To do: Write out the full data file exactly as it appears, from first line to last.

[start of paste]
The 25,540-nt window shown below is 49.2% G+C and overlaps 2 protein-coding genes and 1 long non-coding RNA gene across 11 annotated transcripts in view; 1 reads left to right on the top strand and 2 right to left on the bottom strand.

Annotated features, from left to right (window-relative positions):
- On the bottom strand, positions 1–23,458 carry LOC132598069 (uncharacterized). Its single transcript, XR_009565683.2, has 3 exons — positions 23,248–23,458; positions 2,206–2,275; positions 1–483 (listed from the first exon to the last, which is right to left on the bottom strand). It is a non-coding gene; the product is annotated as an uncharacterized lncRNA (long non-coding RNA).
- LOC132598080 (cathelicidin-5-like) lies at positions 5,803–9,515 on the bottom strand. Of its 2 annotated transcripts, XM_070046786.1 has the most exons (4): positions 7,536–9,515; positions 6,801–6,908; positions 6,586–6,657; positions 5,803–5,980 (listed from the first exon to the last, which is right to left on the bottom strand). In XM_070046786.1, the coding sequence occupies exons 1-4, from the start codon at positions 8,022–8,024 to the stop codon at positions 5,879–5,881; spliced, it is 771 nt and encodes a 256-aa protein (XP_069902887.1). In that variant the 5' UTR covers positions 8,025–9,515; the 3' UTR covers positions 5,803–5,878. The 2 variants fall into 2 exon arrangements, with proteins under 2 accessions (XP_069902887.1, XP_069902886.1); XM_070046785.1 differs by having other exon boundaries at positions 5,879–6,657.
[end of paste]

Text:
The 25,540-nt window shown below is 49.2% G+C and overlaps 2 protein-coding genes and 1 long non-coding RNA gene across 11 annotated transcripts in view; 1 reads left to right on the top strand and 2 right to left on the bottom strand.

Annotated features, from left to right (window-relative positions):
- On the bottom strand, positions 1–23,458 carry LOC132598069 (uncharacterized). Its single transcript, XR_009565683.2, has 3 exons — positions 23,248–23,458; positions 2,206–2,275; positions 1–483 (listed from the first exon to the last, which is right to left on the bottom strand). It is a non-coding gene; the product is annotated as an uncharacterized lncRNA (long non-coding RNA).
- LOC132598080 (cathelicidin-5-like) lies at positions 5,803–9,515 on the bottom strand. Of its 2 annotated transcripts, XM_070046786.1 has the most exons (4): positions 7,536–9,515; positions 6,801–6,908; positions 6,586–6,657; positions 5,803–5,980 (listed from the first exon to the last, which is right to left on the bottom strand). In XM_070046786.1, the coding sequence occupies exons 1-4, from the start codon at positions 8,022–8,024 to the stop codon at positions 5,879–5,881; spliced, it is 771 nt and encodes a 256-aa protein (XP_069902887.1). In that variant the 5' UTR covers positions 8,025–9,515; the 3' UTR covers positions 5,803–5,878. The 2 variants fall into 2 exon arrangements, with proteins under 2 accessions (XP_069902887.1, XP_069902886.1); XM_070046785.1 differs by having other exon boundaries at positions 5,879–6,657.